There are lots of types of advocacy support available depending on what you need it for:Equality Advisory & Support (EASS)
If have experienced discrimination and you are struggling to use the EASS service, you could get an advocate to help. Self Advocacy
Self advocacy is about taking control of decisions about yourself and telling others what you want. Advocacy in Private Care Settings
Many services, including care homes, residential services and assisted living schemes offer access to advocacy.NHS Complaints Advocacy
VoiceAbility advocates can work with you in a variety of ways to ensure you understand your options and get the best outcome for you. We also have a dedicated website which has a wide range of information to support you make a complaint.
The NHS Complaints Advocacy Service is a free and independent service that can help you make a complaint about a National Health Service (NHS).
The NHS Complaints Advocacy Service is:
This website can help you to understand the NHS Complaints process and make a complaint about your issues.
If you do not feel comfortable making a complaint by yourself, or you need support at any point during the complaints process, Voiceability can give you that support.
VoiceAbility advocates can work with you in a variety of ways to ensure you understand your options and get the best outcome for you.
There is a dedicated website which has a wide range of information to support you make a complaint and can help you to understand the NHS Complaints process and make a complaint about your issues. NHS complaints
You can self-refer to the NHS Complaints Advocacy service.Care and Support Advocacy
Do you need help to be involved in decisions about your care needs? An advocate can help you be heard and understand your choices.
Do you live in Northamptonshire and need help to be involved in decisions about your care needs? A Total Voice advocate can help you be heard, understand your choices and make your own decisions. People with a substantial difficulty being involved in decisions about their social care, who don’t have anyone who can support them, are eligible for an advocate to help them participate in the process.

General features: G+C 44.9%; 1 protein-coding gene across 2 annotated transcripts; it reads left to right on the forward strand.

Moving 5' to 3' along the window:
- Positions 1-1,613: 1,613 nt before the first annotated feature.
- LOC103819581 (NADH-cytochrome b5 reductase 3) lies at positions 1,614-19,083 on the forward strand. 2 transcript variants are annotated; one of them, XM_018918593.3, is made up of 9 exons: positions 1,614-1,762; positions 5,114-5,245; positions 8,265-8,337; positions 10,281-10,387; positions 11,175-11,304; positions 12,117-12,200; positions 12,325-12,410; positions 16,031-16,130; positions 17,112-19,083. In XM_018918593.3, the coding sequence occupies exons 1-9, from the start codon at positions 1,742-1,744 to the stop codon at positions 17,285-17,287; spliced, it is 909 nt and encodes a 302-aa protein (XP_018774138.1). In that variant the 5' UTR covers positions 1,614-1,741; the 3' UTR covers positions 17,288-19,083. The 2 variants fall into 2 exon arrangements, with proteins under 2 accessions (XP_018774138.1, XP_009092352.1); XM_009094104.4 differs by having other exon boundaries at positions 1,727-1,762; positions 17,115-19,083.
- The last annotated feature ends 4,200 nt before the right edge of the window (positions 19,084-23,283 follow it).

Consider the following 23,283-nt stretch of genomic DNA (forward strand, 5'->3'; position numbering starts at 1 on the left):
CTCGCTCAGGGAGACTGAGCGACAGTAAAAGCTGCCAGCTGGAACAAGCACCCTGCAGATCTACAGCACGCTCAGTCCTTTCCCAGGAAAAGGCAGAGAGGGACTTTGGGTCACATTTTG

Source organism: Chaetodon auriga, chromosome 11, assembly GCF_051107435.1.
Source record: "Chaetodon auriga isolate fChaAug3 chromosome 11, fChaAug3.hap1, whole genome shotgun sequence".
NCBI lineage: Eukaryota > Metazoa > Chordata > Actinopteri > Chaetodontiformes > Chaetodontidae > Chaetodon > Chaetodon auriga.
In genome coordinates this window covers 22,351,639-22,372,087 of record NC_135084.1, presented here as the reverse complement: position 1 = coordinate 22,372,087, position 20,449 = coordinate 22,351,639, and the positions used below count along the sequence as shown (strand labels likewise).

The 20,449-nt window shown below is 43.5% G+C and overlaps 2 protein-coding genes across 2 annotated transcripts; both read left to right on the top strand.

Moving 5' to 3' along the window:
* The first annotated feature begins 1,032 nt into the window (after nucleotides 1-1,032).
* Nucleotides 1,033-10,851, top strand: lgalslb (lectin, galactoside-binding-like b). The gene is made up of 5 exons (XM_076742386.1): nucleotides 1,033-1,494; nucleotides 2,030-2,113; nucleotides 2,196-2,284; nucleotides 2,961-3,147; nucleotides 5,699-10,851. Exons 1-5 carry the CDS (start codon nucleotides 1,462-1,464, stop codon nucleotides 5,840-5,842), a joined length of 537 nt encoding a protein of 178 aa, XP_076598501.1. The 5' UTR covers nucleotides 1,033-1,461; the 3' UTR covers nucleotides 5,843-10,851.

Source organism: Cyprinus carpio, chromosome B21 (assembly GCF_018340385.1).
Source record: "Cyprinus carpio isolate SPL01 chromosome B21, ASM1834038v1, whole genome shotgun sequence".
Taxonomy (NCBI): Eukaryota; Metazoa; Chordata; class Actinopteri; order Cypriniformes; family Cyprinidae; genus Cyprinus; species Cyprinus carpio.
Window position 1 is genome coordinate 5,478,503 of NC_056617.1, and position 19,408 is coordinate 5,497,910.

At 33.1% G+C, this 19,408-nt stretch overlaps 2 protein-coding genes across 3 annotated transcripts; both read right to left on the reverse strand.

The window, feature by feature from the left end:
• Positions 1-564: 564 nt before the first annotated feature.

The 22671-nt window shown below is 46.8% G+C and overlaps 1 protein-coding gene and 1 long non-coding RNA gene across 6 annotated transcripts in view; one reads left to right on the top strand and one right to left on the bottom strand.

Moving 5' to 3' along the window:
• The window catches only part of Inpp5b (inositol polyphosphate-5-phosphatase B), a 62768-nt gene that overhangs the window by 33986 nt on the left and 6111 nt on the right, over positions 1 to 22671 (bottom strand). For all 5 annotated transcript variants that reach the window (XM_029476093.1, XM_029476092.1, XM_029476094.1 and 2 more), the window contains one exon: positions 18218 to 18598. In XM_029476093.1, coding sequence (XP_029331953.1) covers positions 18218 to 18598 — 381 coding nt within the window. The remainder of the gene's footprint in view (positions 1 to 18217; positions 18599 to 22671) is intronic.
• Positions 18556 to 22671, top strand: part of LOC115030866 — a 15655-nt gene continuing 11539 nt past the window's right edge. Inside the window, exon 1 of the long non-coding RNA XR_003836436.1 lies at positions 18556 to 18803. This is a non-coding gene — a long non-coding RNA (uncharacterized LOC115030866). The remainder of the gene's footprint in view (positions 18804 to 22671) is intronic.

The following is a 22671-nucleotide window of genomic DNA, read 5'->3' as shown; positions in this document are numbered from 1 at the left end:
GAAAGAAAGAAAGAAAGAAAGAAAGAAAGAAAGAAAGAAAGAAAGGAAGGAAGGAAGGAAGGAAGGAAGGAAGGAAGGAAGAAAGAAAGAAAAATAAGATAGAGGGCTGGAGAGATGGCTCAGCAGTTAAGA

A social worker will usually make a referral for Care and Support AdvocacyIndependent Mental Capacity Advocacy (IMCA)This is for people age over 16
The Total Voice programme provides an IMCA service for people who have been assessed as ‘lacking capacity’ to make specific decisions, primarily about serious medical treatment and long term accommodation needs. Referrals need to come from either a local authority or the NHS.
The local authority/NHS decision maker MUST refer to the Voiceability advocacy if the person lacks capacity to make a decision about:
• Serious medical treatment
• Long term moves (more the 28 days in hospital/ 8 weeks in a care home)
• Deprivation of Liberty Safeguards
and there is no one appropriate to consult on the decision. An appropriate person might be a family member or friend who knows them well but it cannot be anyone who is paid to provide care or other services.
The local authority/NHS decision maker MAY refer if the person lacks capacity to make a decision about: either
• Care review – where there is no one appropriate to consult as part of the review
• Safeguarding referral - victim or alleged perpetrator, regardless of family and friends
How do you know if someone lacks capacity?
Someone may be assessed as lacking the ability to make a decision, and needing an IMCA, if they cannot do one or more of the following:
• Understand information given about the decision.
• Retain the information for long enough to make the decision.
• Use or weigh up the information as part of the decision making process.
• Communicate their decision (by any means, e.g. talking, sign language or blinking).
The assessment must be specific to the decision which needs to be made, for example medical treatment, not a generic test of capacity. Whether and how such assessments are recorded may vary according to the seriousness of the decision made.
Age range 16+ Independent Mental Health Advocacy (IMHA)
If you are being detained under the Mental Health Act, you are legally entitled to help and support from an Independent Mental Health Advocate.
The Total Voice programme provides the IMHA service for people who need support with their rights under the Mental Health Act. This service is open to anyone detained, or liable to be detained under a section of the Mental Health Act. You can self-refer to the IMHA service or you may be referred by a professional or family member or friend. Quality Checkers
Experts by Experience support providers to give the best service to people with learning disabilities age over 18. The quality checkers team are all experts by experience and use that experience to assess and report what is good and what needs improvements in each service. Voicability are a member of The Association of Quality Checkers.
As well as our regular quality checking work, we are currently running a training programme with SeeAbility called 'Opening Eyes'. The training is for people with learning disabilities and will help you learn how to look after your eyes and sight. Quality checkers
All services are free